Similarities in brain development among kids and adolescents Watch the video(s): Inside the Teenage.

Similarities in brain development among kids and adolescents

Watch the video(s): Inside the Teenage Brain at the following website. The video is about 1 hour and broken down into sub-parts. Use the video and your textbook (Section 3: Structures of the Brain and Their Functions, and Section 5: Brain Damage, Plasticity, and Repair) to answer the items below.


The brain undergoes many changes during a child’s development.List the similarities that occur in brain development when a child is young (including prenatally), .and when s/he is an adolescent. Be sure to address the following three areasBrain growthPruning (to make brain more efficient)Relationships

 List the differences that occur in brain development when a child is young (including prenatally), .and when s/he is an adolescent.Brain growthPruning (to make brain more efficient)Relationships

 In what ways do you feel your brain is still developing? Explain.

 In what ways do you feel your brain has reached its potential? Explain.


SECTION II (15 points)

This section focuses on Moral Development. See section 6 of chapter 8 in your textbook.


This assignment involves two moral dilemmas. Read each scenario and answer the questions listed below the dilemmas.

 Brian is really having difficulty on his organic chemistry exam. He is absolutely stumped on one of the problems, and he can feel his level of anxiety rising rapidly.  He knows that if he can’t pass this one exam, he won’t pass the class.  If he can’t pass this class, he won’t be getting into medical school.  It will be the end of a life-long dream.   Suddenly, he realizes that he can see Rochelle’s test paper clearly.  She’s the best student in class and certainly has the right answer.  He quickly and discretely copies her answer and then takes a big sigh of relief.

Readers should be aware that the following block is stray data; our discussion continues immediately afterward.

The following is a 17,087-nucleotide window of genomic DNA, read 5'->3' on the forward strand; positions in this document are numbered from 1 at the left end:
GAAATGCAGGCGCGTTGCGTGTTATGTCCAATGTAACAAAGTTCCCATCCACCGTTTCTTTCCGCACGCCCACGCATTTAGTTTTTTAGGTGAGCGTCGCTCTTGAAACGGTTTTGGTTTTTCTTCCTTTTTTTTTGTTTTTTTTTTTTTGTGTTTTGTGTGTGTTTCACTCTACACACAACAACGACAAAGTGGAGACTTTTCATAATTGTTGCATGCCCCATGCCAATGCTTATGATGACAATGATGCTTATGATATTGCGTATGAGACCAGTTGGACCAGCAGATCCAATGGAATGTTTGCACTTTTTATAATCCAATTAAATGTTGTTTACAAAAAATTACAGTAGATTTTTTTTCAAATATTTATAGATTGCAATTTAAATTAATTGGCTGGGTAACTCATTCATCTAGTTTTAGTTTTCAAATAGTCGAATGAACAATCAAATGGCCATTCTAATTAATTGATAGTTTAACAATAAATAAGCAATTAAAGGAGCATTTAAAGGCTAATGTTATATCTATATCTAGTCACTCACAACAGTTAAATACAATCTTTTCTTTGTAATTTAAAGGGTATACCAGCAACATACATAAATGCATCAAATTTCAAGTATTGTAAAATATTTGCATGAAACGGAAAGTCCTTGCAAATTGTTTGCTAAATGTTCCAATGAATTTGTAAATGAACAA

One morning Jane was driving to work, and as per usual she was running a bit late, so she drove about 15 miles per hour faster than the speed limit. Jane reached down to change the CD, when all of a sudden her car hit something solid. Jane’s car spun to a stop, but not before several more cars ran into her and each other in an attempt to avoid the accident.

As Jane looked up and out of her car, she saw that she had hit a person, and that the person is not looking very good. In fact, Jane is sure that the person is dead. Jane shakily got out of her car, and looked around at the damage that had been caused. Several cars were badly smashed up, but more importantly Jane realized that she had killed someone with her careless driving.

As Jane stood back in shock, a woman came up to her with tears running down her face, and obviously very shook up. As a natural reaction, Jane asked her what was wrong. She gave Jane a funny look, and then she explained that she just ran over someone. Jane asked her where this person is, and she pointed toward the person that Jane had run over!